When the Gangster Chronicles came on television in the late 1970's, a relative of Bugsy Siegel remarked to Meyer Lansky, Siegel's lifelong business partner, that he was considering suing the production company for depicting Bugsy as an uncontrollable killer.
"What are you going to sue them for?" asked Lansky. "In real life he was worse."
Unlike most hoods who dominated gangdom in the 1930's, Siegel was smart and he knew it. He hated the poverty and ignorance of the world he was raised in and detested the illiterate and uncouth men he had to deal with. He wanted more, he wanted to be on the other side. In fact, Siegel wanted to be on the other side, the legitimate side, so badly, that he invested a million dollars in the stock market in 1933, but lost half of it when the market crashed in October. "If I had kept that million," he said, "I'd have been out of the rackets right now."
Siegel knew that if he stayed in New York, nothing would ever change, so he, and not the New York branch of the syndicate as is commonly reported, decided to try his luck out west in Los Angeles. He had been a regular visitor out there since 1933, introducing himself as an independent sportsman, a title that didn't fool anybody.
Of course, Bugsy had other motives. Gangsters always do. He had stabbed another hood in a dispute over a card game, cutting the man in the stomach 20 times to make sure gases would not allow his body to float to the surface, and now the cops wanted to talk to him about that. He had also been named in a scam to fix boxing matches and had ordered the killing of a bookie who had cheated him. When the bookie found out about the death order, he went to the cops and told them everything he knew, so for the time being it was best he went to the West Coast.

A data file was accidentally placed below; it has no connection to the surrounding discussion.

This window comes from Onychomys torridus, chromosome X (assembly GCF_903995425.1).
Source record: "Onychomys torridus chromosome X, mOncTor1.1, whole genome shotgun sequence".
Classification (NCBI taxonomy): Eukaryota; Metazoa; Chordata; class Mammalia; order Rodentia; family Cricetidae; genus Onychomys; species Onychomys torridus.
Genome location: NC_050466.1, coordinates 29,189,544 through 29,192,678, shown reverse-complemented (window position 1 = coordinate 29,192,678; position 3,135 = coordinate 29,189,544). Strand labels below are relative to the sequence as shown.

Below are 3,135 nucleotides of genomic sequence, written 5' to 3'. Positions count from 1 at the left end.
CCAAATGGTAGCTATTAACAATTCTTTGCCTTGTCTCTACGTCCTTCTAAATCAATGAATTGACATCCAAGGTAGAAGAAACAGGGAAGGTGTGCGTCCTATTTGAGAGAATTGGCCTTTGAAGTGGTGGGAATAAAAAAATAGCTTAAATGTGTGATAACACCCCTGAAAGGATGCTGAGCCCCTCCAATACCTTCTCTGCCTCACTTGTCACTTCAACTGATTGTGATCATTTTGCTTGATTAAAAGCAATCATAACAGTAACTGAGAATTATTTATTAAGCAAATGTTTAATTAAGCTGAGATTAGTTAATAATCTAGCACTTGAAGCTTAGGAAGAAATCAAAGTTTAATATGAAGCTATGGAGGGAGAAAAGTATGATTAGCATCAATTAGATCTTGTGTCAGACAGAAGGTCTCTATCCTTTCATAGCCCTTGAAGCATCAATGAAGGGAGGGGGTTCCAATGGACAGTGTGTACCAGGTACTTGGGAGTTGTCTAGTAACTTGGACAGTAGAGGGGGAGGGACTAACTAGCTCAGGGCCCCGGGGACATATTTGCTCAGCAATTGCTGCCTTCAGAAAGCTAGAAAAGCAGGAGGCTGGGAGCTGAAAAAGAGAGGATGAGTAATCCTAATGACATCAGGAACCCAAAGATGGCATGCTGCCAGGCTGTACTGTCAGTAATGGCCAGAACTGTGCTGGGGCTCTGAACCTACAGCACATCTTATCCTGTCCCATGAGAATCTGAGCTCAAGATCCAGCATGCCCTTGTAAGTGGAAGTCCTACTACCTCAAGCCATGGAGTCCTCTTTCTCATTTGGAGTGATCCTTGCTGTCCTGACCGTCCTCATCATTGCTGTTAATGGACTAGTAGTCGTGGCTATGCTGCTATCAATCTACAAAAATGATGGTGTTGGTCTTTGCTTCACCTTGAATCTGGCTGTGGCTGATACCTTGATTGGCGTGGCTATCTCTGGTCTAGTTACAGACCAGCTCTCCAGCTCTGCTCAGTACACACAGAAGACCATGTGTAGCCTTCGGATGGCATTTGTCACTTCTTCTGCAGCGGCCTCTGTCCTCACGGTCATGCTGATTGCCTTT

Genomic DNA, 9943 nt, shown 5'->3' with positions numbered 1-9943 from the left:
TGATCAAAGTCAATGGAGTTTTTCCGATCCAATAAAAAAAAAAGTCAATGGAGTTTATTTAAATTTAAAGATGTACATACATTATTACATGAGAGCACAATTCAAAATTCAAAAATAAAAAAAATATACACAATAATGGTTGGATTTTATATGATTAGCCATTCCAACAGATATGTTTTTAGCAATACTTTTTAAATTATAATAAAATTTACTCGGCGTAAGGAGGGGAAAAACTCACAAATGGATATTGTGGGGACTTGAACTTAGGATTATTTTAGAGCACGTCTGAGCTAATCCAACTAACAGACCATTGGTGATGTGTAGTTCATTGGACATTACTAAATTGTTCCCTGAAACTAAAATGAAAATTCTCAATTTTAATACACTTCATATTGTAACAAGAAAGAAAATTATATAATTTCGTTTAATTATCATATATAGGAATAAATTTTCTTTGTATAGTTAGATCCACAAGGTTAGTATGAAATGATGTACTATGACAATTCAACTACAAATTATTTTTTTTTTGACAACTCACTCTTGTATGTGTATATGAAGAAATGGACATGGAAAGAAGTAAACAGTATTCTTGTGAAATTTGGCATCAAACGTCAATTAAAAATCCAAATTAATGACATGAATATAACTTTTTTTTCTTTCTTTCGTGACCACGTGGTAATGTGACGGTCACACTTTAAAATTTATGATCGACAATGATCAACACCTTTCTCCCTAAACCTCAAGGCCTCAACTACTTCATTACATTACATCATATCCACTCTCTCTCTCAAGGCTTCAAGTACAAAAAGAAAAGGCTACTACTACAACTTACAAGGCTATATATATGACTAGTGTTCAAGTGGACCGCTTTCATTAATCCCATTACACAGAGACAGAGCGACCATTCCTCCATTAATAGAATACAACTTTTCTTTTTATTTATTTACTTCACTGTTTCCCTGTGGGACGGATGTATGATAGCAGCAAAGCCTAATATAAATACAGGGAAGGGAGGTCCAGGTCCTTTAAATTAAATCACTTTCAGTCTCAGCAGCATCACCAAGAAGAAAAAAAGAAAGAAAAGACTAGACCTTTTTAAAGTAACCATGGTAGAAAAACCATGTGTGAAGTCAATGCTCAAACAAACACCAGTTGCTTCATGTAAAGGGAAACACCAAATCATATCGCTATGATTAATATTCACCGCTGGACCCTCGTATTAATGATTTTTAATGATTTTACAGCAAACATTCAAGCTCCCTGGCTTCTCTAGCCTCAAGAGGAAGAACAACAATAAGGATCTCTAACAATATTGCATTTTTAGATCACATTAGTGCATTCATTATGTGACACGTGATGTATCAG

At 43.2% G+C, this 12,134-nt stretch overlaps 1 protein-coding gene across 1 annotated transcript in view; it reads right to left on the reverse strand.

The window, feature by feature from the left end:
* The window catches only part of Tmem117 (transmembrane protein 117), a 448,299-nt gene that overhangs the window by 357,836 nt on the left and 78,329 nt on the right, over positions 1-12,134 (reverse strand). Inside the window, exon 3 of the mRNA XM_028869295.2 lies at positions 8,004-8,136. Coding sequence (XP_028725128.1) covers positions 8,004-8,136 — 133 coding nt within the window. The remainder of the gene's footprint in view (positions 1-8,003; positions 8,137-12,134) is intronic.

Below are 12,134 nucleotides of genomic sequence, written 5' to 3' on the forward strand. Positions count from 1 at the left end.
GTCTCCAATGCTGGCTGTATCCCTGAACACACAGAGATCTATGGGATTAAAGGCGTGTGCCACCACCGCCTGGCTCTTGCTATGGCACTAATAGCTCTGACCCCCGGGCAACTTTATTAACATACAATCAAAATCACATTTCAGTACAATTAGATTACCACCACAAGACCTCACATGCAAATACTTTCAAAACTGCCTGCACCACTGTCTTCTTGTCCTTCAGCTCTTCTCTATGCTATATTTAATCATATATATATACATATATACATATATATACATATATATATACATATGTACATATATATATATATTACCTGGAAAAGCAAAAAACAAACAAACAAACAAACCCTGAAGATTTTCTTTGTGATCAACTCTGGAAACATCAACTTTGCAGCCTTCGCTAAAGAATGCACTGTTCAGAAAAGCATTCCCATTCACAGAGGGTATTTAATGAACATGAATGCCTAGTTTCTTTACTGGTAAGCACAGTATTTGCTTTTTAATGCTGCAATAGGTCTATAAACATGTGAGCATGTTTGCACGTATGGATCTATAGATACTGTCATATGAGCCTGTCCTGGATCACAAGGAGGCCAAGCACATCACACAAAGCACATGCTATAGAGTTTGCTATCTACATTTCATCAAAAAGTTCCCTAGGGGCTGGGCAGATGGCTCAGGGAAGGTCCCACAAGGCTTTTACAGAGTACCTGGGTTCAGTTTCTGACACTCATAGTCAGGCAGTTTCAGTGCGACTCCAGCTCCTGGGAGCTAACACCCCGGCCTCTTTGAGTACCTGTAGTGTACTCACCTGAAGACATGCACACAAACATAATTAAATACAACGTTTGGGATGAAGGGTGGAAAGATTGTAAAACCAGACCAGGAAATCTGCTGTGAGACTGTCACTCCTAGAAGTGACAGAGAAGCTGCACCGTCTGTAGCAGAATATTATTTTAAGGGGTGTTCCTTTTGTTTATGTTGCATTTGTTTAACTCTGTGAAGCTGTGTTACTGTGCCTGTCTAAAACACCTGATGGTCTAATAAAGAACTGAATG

Siegel took over the Screen Extras Guild and the Los Angeles Teamsters, which he ran until his death. With control of the Screen Extras Guild, Siegel was able to shake down Warner Brothers Studios for $10,000, with a refusal to provide extras for any of their films. He also shook down his movie star friends for huge loans that he never paid back, and when he came back for another loan, he always got it, because they were, justifiably, terrified of him.
He once bragged to Lansky that he had fleeced the Hollywood crowd out of more than $400,000 within six months of his arrival. He was a one man terrorist campaign.
When Siegel arrived in LA, the number one racing service out west was James Ragen's Continental Press, which serviced thousands of bookies between Chicago to Los Angeles, each of whom paid Ragen between $100 to $1200. The owner, Jimmy Ragen, was a tough, two fisted, Chicago born Irishman, who had punched, stabbed, and shot his way to the top of the heap, without the Mob's help.
Joseph Rosen, Ben Siegel, Harry Fietelbaum, Harry Greenberg, Lepke
The Chicago outfit, then under Nitti, watched the money flood into Regan's office with envy. Nitti, and later Paul Ricca, tried to set up a rival service called Trans-American, with each mob boss across the country running the local outlet, doing whatever they had to do to take Ragen out of business.
Joseph “Nig” Rosen, Ben “Bugsy” Siegel, Harry Teitelbaum, Harry Greenberg and Louis Buckhouse (alias of Louis “Lepke” Buchalter).
In California, Siegel and Mafiosi Jack Dragna were charged with putting Trans-America in business and taking Ragen's Continental Press out of business. Eventually, the Chicago mob settled the entire issue by shooting Ragen as he drove his car down a Chicago street.